Start by picking a realistic time. Take into account what your school or work days are like, and the amount of energy you feel like you would be able to bring at that certain time. If you feel as if your energy is going to be a 5/10 if you were to go after a long work day, try getting up prior to work and see if you’re now higher on energy scale! Moving in the morning can have profound effects on the remainder of your day. Even if I cannot get in my workout in its entirety, I find it extremely valuable to get moving for the first 15-20 minutes of my day. It promotes for heightened awareness, energy, and a barrage of other great things, but most importantly the feeling that you put yourself first and accomplished a goal early on for your betterment. This sense of achievement early in your day will lead to more subsequent wins, compiling a large ball of momentum that will completely obliterate any excuses or justifications!

2. Find an Accountability Partner

accountabilitypartnerA friend or a coach can go a long way in helping you learn. Find a friend with similar goals, or if you are really looking to better yourself, look specifically for someone with a little more experience. Be tactful with who you choose, just because Big Jim is jacked doesn’t mean that he would be the best coach for you. Some of the best players in the world have had their run at coaching and have failed. Being able to understand what works for you, and being able to proficiently communicate how to teach someone that same task are two entirely different skills. For my basketball fans, you can look at Isaiah Thomas, Larry Bird, or Michael Jordan and realize that despite these guys being some of the best players of all time, they have found it difficult to lead their organizations to success from a managerial or head coach position. Remain curious, gather information from various sources, apply and test, and form your own opinion on what works for you. Most gym members are not professional coaches, but may have a few valuable pointers for you.

On the other end of the spectrum, a professional coach will provide you with the service of accountability, along with valuable education and lifelong skills to carry on. Some of the most important qualities I look for when determining the value of a coach is:

  1. Empathy: You have got to have a coach that can meet you where you are at. They must be willing to learn as much about you as you are them, and if a given movement doesn’t feel right for you at the moment, they should be empathetic enough to come up with another great alternative. Question the purpose of your movement and programming to better educate yourself.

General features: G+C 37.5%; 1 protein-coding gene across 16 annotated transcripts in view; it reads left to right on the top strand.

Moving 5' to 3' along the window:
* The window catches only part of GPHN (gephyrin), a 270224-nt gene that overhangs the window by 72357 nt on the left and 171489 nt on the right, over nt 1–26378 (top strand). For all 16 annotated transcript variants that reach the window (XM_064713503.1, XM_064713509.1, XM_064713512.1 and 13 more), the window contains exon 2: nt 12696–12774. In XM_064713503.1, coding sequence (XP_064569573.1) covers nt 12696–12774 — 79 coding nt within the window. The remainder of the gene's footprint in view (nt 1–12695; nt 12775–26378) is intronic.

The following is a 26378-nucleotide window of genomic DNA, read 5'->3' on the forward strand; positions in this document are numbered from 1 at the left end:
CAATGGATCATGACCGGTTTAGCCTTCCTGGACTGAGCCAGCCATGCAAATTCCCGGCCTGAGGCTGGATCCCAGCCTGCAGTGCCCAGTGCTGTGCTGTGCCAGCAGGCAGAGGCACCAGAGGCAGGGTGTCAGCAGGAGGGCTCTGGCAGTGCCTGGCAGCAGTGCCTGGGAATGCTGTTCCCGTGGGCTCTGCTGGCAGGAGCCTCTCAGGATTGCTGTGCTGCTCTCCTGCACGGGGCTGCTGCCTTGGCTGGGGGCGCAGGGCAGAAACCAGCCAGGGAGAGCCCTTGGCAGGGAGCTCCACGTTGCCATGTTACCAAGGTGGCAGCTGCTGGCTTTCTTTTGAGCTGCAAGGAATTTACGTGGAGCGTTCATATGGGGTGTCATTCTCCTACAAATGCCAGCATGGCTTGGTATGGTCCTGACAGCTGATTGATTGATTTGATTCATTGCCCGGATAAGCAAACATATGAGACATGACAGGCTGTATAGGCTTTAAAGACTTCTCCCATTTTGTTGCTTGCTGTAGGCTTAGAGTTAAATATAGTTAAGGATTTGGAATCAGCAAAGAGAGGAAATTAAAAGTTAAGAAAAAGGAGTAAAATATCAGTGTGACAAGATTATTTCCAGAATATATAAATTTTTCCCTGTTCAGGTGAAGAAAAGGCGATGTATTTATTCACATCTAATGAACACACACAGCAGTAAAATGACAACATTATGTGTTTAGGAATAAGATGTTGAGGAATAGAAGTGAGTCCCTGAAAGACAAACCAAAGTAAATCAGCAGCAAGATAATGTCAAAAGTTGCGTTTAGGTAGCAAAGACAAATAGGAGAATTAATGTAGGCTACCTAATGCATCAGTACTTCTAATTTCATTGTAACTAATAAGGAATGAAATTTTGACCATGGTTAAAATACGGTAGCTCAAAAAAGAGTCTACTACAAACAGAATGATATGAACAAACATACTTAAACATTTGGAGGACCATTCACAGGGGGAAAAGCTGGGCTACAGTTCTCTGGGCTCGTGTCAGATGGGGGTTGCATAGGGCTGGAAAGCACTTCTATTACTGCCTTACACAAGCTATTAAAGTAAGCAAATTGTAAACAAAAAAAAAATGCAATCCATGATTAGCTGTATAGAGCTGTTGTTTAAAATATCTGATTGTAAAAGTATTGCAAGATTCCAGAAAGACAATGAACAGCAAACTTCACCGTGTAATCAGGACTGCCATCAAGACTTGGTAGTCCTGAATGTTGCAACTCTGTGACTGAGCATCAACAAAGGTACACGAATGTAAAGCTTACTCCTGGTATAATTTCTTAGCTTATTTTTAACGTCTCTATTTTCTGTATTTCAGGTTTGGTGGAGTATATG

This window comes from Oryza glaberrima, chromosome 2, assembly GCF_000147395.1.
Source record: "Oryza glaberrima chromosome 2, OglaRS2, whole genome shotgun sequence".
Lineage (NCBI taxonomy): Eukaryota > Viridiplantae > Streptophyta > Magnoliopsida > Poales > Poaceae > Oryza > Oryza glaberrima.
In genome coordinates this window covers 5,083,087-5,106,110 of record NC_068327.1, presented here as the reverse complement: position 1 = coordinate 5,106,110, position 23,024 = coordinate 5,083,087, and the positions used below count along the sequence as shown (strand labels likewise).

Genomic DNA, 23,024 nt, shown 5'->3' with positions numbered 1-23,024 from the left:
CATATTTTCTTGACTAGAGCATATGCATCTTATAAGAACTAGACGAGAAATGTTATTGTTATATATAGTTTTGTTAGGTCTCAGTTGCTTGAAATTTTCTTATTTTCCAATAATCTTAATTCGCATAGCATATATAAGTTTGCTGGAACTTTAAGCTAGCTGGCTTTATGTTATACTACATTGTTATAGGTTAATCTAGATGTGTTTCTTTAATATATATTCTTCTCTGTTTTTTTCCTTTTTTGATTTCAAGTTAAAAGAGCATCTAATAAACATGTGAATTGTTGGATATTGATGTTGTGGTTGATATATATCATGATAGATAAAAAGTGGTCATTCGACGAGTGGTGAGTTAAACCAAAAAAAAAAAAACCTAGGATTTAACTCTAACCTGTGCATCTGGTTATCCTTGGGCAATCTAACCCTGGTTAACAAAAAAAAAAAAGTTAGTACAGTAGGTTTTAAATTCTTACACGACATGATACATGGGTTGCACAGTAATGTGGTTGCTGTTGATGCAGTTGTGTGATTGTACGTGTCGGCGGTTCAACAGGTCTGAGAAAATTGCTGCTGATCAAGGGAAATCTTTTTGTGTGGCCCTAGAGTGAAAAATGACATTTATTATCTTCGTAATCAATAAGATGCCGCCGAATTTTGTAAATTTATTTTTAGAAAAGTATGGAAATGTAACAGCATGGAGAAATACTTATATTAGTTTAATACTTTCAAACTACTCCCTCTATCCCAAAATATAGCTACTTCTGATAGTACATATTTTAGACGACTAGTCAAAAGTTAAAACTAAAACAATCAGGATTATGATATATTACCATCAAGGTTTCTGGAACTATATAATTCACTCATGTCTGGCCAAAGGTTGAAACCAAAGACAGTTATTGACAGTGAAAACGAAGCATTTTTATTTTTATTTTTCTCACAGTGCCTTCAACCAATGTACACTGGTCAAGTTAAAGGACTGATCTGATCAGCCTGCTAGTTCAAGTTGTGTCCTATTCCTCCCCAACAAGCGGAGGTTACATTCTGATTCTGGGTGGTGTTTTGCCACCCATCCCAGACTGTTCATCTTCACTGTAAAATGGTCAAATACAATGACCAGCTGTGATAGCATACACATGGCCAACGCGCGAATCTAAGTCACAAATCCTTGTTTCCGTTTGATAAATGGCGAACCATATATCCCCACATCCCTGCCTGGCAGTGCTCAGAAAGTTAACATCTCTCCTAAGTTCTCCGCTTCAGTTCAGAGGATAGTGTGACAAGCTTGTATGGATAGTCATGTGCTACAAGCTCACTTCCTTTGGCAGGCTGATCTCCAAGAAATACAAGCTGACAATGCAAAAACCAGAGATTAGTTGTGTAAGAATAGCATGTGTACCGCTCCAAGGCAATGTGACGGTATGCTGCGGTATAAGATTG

2. Being a great communicator: The purpose of each drill should be clearly defined and its place towards reaching your desirable outcome. Listen and pay attention to a coaches ability to cue, as this is in my opinion, is the most important trait of being a great coach. Question any movements you don’t understand, they should be able to clearly demonstrate how its done, or in a questionable scenario ask them how they can break down the move into a simpler one.
  3. Attention to detail: Find someone who is on time. Someone who is paying very close to the little details of your body, current mind state, proficiency with your body weight and other tools. A great teacher will ask you many questions, and go even further to making sure your program is malleable to any unexpected occurrences life throws at you.

3. Move with Intention

Starting anything new, you are exponentially more inclined to run into mistakes. They are inevitable. What they will do is serve the purpose of being a learning experience, and what not to do in the future. While we cannot control the fact that they are bound to and will happen in life, we can control the magnitude and frequency at which they occur. Making sure you are adequately prepared for your exercises by:

  1. Warming up well and promoting sufficient circulation throughout the entire body
  2. Preparing your tissues that you will be loading or utilizing for extended periods of time
  3. Choosing weights you can move well through your entire range of motion with precision and control
  4. Analyzing tactful increases in adding weight to certain movements (25 to 30 pounds is a 20% increase)
  5. Asking a trustworthy spotter when challenging your limits
  6. Properly cooling down and stretching
  7. The means by which you nourish and recover

All of the aforementioned should be taken into great consideration to ensure not only your safety, but getting the most out of your time spent in bettering yourself. Move with greater intention and you will find yourself accumulating the small steps that lead to great leaps over the long term. Oh yeah, and don’t forget to have fun while doing it.